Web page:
Innovative design, assembling and actuation of arrays of nanoelectromechanical system (NEMS) devices using nanoscale building blocks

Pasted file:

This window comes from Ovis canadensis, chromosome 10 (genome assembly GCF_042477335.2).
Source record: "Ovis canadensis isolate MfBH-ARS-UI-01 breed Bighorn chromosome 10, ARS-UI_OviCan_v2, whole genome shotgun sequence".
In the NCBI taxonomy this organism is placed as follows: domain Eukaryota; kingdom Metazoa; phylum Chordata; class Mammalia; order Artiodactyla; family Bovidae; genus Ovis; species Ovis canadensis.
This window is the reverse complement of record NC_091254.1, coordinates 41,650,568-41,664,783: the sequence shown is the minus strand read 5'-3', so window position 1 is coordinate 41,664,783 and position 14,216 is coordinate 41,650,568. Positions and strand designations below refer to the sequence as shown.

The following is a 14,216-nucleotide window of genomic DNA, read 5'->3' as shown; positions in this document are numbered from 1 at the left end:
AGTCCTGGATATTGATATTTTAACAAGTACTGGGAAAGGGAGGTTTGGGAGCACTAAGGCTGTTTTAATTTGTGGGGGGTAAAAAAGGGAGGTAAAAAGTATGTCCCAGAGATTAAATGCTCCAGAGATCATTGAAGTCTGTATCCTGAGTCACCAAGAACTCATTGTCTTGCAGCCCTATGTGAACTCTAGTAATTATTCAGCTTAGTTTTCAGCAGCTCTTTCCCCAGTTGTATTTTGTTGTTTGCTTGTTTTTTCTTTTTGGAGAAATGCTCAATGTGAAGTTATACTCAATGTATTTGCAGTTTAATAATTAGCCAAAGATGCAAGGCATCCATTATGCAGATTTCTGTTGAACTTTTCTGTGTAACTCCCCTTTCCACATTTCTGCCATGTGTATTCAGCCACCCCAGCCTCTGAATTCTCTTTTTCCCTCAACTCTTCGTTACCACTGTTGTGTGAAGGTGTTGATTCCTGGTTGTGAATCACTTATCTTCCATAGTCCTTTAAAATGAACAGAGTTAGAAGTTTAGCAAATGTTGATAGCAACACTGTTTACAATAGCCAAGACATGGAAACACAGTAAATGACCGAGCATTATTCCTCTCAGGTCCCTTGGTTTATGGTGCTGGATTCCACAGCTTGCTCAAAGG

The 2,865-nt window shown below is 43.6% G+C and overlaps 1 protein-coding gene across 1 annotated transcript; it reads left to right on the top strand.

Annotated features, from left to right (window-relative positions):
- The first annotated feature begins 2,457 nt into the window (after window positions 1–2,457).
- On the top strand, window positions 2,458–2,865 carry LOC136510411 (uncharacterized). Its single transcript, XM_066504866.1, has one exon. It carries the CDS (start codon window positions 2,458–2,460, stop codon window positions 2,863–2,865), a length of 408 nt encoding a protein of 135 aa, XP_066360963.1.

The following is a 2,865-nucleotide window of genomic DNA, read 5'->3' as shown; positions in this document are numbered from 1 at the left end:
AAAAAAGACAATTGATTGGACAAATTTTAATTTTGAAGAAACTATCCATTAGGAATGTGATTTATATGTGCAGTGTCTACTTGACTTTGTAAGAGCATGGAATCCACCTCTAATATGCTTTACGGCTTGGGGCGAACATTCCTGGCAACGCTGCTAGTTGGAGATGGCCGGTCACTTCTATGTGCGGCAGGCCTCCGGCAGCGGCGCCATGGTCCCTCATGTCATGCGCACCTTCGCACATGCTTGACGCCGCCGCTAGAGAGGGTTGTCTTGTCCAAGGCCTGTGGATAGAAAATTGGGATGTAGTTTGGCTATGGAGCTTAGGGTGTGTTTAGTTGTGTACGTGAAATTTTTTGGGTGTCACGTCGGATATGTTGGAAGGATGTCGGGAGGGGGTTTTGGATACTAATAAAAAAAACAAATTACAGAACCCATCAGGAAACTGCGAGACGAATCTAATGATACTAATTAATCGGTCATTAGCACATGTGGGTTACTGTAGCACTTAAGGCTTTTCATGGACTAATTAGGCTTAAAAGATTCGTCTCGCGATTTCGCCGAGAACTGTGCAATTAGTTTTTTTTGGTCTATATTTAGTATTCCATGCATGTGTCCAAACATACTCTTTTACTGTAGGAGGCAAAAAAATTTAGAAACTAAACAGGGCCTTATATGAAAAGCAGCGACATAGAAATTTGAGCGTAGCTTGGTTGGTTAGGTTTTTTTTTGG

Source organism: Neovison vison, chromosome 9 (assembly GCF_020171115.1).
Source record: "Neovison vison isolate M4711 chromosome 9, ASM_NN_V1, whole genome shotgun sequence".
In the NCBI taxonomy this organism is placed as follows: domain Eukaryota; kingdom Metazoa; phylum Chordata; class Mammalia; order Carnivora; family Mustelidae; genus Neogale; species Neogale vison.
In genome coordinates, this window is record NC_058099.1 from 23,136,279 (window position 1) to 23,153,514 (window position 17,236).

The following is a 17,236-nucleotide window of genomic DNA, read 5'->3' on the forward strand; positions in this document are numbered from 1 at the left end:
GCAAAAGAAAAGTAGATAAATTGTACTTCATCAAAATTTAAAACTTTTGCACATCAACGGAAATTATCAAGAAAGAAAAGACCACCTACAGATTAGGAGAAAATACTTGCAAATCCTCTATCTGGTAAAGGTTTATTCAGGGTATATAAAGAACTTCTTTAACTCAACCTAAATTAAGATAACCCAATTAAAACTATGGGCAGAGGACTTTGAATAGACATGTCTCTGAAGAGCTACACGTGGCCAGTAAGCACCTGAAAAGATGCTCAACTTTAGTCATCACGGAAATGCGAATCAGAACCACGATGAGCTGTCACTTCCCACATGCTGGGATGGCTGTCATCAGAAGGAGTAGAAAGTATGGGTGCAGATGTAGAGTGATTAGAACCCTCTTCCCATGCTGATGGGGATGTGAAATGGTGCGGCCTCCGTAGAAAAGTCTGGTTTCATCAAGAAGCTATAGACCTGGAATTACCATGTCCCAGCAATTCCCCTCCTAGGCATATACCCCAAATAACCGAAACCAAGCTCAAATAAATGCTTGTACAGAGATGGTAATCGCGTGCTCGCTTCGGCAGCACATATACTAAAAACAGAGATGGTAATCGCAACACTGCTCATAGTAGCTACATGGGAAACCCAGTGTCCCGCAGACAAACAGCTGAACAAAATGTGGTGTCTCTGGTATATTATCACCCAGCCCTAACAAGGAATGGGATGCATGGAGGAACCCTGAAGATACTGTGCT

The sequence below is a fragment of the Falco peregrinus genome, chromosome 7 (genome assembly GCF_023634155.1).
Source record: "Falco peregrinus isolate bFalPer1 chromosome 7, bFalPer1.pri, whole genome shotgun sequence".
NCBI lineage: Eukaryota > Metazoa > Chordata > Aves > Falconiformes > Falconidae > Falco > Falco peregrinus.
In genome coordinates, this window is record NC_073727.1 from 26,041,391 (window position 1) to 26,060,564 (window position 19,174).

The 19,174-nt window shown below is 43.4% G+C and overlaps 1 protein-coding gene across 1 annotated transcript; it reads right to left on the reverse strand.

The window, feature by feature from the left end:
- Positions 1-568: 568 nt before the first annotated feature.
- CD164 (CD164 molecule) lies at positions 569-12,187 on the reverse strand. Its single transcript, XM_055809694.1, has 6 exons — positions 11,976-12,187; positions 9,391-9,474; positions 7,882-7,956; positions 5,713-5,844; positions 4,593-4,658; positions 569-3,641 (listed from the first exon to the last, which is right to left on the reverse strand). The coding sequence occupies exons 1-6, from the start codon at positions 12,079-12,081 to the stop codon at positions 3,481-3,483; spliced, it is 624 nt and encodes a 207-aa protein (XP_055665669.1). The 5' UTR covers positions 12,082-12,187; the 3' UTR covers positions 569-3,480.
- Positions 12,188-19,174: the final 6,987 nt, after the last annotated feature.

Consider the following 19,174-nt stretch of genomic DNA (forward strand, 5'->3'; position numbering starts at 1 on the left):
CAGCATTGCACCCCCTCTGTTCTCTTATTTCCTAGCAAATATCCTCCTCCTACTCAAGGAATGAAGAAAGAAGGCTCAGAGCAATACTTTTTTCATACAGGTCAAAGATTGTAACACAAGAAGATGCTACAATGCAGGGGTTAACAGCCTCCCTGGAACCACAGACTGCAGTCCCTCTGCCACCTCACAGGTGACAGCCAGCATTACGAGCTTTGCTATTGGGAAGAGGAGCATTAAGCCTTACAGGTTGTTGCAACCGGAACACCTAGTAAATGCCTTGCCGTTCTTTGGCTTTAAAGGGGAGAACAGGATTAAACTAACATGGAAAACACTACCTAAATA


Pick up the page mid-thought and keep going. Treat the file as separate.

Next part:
Rotary nanomotors, a type of nanoelectromechanical system (NEMS) device that converts electric energy into mechanical motions, are critical for advancing NEMS technology in various fields but have been difficult to obtain using traditional techniques. As a consequence, it is highly desirable to investigate new mechanisms to develop large arrays of rotary NEMS devices with high efficiency, small size, and reliable performance at a low cost. In this dissertation, we report innovative designs and mechanisms for assembling and actuating arrays of rotary NEMS devices based on the electric tweezers and unique magnetic interactions among components. NEMS oscillators and motors were assembled from nanoscale building blocks including nanowires working as rotors, patterned nanomagnets as bearings, and quadrupole electrodes as stators. Multiple devices could be assembled in an ordered array and rotated either between two designated angles reciprocally or the full cycles continuously with controlled angle, speed (over 18,000 rpm) and chirality. Their fundamental electric, magnetic, and mechanical interactions were investigated, which provided an understanding of nanoscale dynamics critical to designing and actuating various metallic NEMS devices. We could reduce the size of the device with all its characteristic dimensions below 1 micron and continuously rotate a nanomotor for up to 15 hours, which is equivalent to more than 240,000 cycles in total. As an application, NEMS devices were used for controlled biochemical release and demonstrated the releasing rate of biochemical from the devices could be precisely tuned by mechanical rotation. Various magnetic configurations were purposely designed and successfully implemented, which resulted in distinct rotation behaviors including repeatable wobbling and self-rolling in addition to in-plane rotation. With the understandings of these rotation characteristics, high-performance micromotors have been rationally designed and successfully achieved, where the micromotors rotate at uniform speeds and position at desired angles, resembling step motors. Bioinspired micromotors comprised of three-dimensional porous diatom frustule rotors and patterned micromagnets were assembled and rotated in a microfluidic channel. Simulation results showed that they could stir and agitate liquid in a microchannel more efficiently than simple one-dimensional nanoentities and would be promising for microfluidic actuators. The innovations reported here, including concept, design, fabrication, actuation mechanisms, and applications, are expected to inspire various research areas including NEMS, nanorobotics, biomedical applications, microfluidics and lab-on-a-chip architectures.